Abstract. The interval join is a basic operation that finds application in temporal, spatial, and uncertain databases. In this talk, I will present our recent research findings on the evaluation of interval joins. In our work, we explore the applicability of a largely ignored forward scan (FS) based plane sweep algorithm, which is extremely simple to implement. We propose two optimizations of FS that greatly reduce its cost, making it competitive to the state-of-the-art single-threaded interval join algorithm while achieving a lower memory footprint. In addition, for the parallel processing of interval joins, we study a domain-based partitioning approach that does not produce duplicate results. Within our approach we propose a novel breakdown of the partition-level join into a small number of independent mini-join jobs with varying cost and manage to avoid redundant comparisons. We show how these mini-joins can be scheduled in multiple CPU cores and suggest an adaptive domain partitioning, aiming at load balancing. Finally, we study the evaluation of a temporal aggregation operation, which can be used for selecting or ranking intervals based on the number of join pairs they appear in. For this problem, we present an algorithm that generates the result at the cost of only scanning the sorted interval endpoints.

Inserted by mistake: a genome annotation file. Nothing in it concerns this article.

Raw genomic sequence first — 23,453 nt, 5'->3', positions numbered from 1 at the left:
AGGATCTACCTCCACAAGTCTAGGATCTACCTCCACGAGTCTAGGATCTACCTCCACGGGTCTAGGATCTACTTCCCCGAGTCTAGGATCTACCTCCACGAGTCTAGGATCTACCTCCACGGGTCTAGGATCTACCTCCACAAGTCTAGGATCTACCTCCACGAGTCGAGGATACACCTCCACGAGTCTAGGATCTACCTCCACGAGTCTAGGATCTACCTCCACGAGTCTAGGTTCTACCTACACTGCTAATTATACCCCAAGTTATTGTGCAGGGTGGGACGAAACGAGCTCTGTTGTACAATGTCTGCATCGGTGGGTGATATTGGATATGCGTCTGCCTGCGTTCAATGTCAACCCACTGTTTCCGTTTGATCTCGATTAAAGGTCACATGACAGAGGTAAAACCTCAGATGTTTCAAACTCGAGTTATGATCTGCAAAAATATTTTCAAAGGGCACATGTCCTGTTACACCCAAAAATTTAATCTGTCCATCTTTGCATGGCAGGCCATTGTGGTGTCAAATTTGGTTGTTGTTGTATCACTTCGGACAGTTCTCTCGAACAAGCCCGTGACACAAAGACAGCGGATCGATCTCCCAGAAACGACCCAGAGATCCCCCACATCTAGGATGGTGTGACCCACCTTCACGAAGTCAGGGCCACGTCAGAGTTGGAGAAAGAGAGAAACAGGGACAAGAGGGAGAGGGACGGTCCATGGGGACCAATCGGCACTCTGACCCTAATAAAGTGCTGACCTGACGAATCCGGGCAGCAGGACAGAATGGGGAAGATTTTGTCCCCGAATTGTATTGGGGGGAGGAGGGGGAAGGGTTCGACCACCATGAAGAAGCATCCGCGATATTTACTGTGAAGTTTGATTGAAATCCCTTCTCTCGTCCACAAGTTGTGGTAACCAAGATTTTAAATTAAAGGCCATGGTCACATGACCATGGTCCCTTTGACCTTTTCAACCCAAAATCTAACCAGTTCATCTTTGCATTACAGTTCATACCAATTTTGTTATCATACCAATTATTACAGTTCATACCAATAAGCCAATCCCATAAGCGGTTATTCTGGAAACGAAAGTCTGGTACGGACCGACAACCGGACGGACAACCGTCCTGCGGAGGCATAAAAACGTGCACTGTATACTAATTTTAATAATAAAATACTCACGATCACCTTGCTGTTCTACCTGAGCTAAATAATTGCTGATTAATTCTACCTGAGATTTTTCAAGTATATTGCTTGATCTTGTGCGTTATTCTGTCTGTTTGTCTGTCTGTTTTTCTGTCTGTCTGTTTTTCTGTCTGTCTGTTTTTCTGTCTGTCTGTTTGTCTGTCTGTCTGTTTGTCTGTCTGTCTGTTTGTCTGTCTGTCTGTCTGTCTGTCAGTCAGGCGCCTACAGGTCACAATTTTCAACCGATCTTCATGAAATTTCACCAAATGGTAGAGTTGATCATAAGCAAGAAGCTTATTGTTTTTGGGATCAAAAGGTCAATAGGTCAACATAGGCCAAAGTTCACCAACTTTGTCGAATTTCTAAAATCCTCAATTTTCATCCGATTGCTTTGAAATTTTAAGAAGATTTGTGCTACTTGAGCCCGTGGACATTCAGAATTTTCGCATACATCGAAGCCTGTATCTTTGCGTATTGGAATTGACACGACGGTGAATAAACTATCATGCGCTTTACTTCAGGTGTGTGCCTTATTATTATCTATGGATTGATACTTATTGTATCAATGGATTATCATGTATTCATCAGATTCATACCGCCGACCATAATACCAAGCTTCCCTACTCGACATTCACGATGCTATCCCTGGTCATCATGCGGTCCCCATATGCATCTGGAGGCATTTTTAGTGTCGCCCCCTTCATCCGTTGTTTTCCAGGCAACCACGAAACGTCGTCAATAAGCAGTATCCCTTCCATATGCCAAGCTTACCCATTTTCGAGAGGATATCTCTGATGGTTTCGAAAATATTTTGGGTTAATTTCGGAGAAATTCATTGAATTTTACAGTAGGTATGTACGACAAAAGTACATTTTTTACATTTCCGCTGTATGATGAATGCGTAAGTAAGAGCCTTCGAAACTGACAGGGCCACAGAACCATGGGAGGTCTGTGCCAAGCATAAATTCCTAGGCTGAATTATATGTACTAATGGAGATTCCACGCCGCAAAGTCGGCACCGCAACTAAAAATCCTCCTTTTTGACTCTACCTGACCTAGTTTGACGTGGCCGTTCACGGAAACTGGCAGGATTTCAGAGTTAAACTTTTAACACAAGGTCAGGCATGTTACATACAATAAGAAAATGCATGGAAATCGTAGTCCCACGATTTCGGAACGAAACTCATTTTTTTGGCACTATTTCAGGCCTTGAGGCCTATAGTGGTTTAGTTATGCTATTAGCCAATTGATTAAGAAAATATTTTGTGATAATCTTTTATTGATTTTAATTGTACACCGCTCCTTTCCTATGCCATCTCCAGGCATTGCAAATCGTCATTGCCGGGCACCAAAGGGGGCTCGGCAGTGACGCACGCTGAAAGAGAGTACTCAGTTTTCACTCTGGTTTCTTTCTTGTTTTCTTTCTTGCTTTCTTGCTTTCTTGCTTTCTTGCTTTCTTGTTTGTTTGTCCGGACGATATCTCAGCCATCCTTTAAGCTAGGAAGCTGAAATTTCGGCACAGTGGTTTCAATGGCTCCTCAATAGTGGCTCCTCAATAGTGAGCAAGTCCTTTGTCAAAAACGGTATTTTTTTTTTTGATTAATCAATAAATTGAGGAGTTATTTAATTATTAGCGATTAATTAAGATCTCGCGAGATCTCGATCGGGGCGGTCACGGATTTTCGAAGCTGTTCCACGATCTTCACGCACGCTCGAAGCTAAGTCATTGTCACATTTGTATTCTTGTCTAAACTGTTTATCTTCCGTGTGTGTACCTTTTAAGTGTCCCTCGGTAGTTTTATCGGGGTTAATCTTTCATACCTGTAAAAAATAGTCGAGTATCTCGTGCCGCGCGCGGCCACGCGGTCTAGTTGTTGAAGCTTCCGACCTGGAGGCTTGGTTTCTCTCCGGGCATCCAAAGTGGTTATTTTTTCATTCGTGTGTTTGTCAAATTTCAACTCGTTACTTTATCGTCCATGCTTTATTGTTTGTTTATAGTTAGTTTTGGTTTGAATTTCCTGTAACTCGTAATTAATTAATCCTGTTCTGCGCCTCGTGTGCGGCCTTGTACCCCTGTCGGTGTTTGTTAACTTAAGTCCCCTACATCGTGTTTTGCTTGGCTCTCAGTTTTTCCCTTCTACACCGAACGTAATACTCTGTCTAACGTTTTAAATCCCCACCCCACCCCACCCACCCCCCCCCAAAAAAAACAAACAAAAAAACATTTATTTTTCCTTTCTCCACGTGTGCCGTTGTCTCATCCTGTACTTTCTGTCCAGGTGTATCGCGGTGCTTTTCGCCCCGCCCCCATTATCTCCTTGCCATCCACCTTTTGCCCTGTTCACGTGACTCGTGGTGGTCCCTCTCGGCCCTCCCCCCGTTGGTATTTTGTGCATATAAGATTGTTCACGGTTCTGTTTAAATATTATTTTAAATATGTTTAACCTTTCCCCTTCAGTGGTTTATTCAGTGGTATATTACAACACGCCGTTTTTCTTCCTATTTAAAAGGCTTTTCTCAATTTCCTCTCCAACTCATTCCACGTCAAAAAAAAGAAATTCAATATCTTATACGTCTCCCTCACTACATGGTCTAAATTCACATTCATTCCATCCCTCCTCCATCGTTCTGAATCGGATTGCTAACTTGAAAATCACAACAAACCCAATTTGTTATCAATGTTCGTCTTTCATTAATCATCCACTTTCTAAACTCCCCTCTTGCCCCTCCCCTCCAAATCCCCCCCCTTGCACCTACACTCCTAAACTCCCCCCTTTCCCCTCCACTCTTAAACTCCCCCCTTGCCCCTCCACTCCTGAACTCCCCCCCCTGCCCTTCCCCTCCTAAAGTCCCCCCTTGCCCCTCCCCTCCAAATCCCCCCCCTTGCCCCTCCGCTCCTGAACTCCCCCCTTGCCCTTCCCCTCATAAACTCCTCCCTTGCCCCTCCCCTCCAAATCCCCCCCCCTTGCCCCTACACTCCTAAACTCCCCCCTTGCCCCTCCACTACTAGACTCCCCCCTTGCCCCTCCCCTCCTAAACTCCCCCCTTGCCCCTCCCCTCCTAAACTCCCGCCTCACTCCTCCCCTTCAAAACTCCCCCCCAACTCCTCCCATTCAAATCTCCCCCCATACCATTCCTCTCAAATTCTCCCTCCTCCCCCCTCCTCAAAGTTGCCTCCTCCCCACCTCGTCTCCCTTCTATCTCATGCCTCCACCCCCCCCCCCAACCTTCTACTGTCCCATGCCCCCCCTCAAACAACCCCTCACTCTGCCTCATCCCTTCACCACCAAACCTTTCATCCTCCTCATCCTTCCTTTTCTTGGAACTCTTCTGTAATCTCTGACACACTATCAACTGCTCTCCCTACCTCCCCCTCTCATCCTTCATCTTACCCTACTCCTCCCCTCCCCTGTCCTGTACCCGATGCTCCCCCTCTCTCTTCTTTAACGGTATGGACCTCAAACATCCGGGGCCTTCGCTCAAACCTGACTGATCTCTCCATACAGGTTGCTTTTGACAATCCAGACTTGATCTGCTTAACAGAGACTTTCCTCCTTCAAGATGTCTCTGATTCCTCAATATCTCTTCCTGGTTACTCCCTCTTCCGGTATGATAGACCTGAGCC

Bio. Nikos Mamoulis joined the University of Ioannina in 2014. Before that he was a Professor of Computer Science at the University of Hong Kong. His main research interest is the management, search and analysis of complex data types with a focus on spatially enriched data. He served as PC co-chair of SSTD 2009, COMAD 2013, and HDMS 2014 and as a general chair of SSDBM 2008. He has been an Associate Editor of the VLDB Journal, IEEE Transactions on Knowledge and Data Engineering, Knowledge and Information Systems, and an Editorial Board Member of Geoinformatica Journal.